Five Steps to Protect Your Agency Enterprise When Employees Return


Many of us are going back to work in person – and this includes the Federal government. The Office of Management and Budget (OMB), Office of Personnel Management (OPM), and General Services Administration (GSA) announced on June 10 that the 25 percent occupancy restriction for Federal offices has been lifted, and agencies will soon be able to increase the number of employees in their physical workplaces.

While much of the focus, and deservedly so, is on ensuring employees and the workspace meet COVID guidelines, there is another area of concern – cybersecurity. The COVID-19 pandemic forced a hurried shift to remote work in 2020 and agencies had to prioritize employee productivity and remote access. While home and public networks, along with cloud-based applications kept everyone working, they also introduced a hidden threat.

As lockdown restrictions lift and offices prepare to reopen, we must now address the risk posed by an influx of new and returning devices that have been operating with reduced IT oversight for an extended period of time.

As we all started working remotely, often this was replaced by consumer-grade routers with limited security controls on home and public networks, and an IT team fully reliant on a handful of endpoint agents (that can break or be disabled) to ensure device hygiene. Extended periods of remote work with infrequent IT oversight and limited network security controls causes device hygiene and security posture to deteriorate. Dubbed “device decay,” this exposes devices to vulnerabilities and threats, and translates into an increased attack surface for malicious actors to target.

As agencies prepare to reopen after months of low office occupancy, devices with degraded security posture can pose a serious risk to agency networks. They provide an entry point for threat actors looking to infiltrate agency networks, exfiltrate sensitive information or wreak havoc on day-to-day operations. This comes at a time of massive increases in cyberattacks, with the FBI alone handling more than 4,000 cybercrime incidents per day, a four-fold jump from pre-pandemic days.

Device decay manifests itself in different ways across different cohorts of devices:

  • Employee agency devices that started with generally good security posture in pre-pandemic days and have degraded over time – broken agents, missing security patches, unauthorized applications, and configuration drift.
  • New devices, often consumer-grade laptops, that got added into the work ecosystem during the pandemic without gold master images, and that never had the same stringent levels of device hygiene.
  • In-office or remote devices that were switched off because they weren’t needed during the work-from-home phase and haven’t been kept up to date with the latest security patches.
  • Always-on IoT and OT devices such as physical security systems, conference room smart TVs and HVAC systems that have remained idled/unused and gone unattended by IT, with potential exposure to vulnerabilities discovered in multiple TCP/IP stacks used by hundreds of vendors and billions of devices. These devices will take a long time to be patched, if they can be patched at all.

The following best practices can fortify agency network defenses to prepare for returning workers and their devices.

  1. Implement real-time inventory procedures. Managing risk starts with a continuous and accurate inventory process. You need to ensure you have full visibility and detailed insight into all devices on your network, and that you’re able to monitor their state and network interactions in real time.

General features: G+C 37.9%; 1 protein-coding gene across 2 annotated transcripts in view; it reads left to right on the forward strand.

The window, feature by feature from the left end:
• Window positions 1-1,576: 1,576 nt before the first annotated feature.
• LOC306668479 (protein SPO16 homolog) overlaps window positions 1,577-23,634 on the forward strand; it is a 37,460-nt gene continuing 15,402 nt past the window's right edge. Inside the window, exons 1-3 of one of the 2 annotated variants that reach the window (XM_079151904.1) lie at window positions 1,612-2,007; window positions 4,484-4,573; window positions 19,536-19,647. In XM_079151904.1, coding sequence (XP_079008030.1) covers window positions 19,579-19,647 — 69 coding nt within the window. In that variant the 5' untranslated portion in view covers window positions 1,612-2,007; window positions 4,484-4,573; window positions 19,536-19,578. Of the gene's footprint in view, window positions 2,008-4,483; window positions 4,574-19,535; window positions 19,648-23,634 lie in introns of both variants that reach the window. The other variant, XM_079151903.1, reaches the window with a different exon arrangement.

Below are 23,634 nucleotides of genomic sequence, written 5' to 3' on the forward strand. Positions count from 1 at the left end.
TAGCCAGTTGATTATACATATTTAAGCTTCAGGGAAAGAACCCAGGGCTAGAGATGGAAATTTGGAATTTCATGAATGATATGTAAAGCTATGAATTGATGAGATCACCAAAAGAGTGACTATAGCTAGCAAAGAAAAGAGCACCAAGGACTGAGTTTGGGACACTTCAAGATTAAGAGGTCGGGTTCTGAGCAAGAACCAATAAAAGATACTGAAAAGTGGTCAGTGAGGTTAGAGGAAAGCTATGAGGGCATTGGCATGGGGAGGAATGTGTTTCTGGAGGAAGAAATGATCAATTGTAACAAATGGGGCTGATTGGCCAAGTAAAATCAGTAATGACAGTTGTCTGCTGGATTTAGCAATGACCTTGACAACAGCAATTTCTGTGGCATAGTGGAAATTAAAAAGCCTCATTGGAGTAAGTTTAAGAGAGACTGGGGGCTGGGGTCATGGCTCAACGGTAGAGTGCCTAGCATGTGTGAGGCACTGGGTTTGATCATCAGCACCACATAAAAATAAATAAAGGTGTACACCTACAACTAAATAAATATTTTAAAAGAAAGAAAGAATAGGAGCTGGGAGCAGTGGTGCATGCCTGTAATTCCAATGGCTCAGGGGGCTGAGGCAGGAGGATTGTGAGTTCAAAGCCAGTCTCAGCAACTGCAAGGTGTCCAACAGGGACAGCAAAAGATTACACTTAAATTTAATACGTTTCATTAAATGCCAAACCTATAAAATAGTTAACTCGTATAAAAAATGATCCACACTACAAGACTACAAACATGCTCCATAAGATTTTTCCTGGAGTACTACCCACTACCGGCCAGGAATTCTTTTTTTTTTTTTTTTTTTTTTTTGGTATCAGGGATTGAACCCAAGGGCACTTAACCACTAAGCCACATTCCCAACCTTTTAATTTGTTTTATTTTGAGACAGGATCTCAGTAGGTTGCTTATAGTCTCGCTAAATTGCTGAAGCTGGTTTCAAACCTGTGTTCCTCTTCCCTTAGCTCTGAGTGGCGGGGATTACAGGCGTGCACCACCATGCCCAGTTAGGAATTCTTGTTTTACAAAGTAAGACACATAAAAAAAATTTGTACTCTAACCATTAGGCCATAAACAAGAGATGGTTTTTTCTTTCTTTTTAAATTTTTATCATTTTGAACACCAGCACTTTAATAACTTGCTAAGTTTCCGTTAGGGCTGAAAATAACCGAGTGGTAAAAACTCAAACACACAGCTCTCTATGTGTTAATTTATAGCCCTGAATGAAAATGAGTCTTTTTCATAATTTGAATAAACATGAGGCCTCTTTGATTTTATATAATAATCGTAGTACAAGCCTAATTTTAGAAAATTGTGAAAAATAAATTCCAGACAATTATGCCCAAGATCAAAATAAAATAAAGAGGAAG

2. Assess and remediate all connecting devices. Set up a system to inspect all connecting devices, fix security issues, and continuously monitor for potential device hygiene decay. While many users are still out of the office, use this time to get a head start. First check the idled and always-on in-office systems to ensure they have the latest software releases and security patches installed and running. Assess them for vulnerabilities disclosed while they remained dormant. As degraded and non-compliant devices return to the office, initiate remediation workflows in concert with your security and IT systems.
  3. Automate zero trust policy Adapt your zero trust policies to include device hygiene and fix security issues such as broken security agents, unauthorized apps and missing patches before provisioning least privilege access. Segment and contain non-compliant, vulnerable and high-risk devices to limit their access until they’re remediated.
  4. Continuously monitor and track As devices start returning to the office, they are also expected to be away for extended periods. Continuously monitor all devices while they’re on your network, maintain visibility into their state while off-network, and reassess their hygiene after extended absence. Constant vigilance will allow you to adjust your approach based on the volumes and types of devices connecting to your network and the issues/risks that appear over time.
  5. Train/equip staff to help protect your network. Finally, you should ensure that these security measures are properly reflected in official agency policies. Employees should know the basics such as avoiding the use of unauthorized apps and keeping their devices up to date, so they can assist with combating device decay and help maintain high levels of device and network hygiene.

Managing device decay is not a one-time activity. In the new normal, hybrid work practices will be implemented differently by various agencies and will also vary by groups within agencies. What will be constant across all these work practices is that devices will remain away from the office for extended periods before returning/re-connecting and will be prone to device decay during the away-period.

About Tamer Baker
Tamer Baker is the regional chief technology officer for Forescout.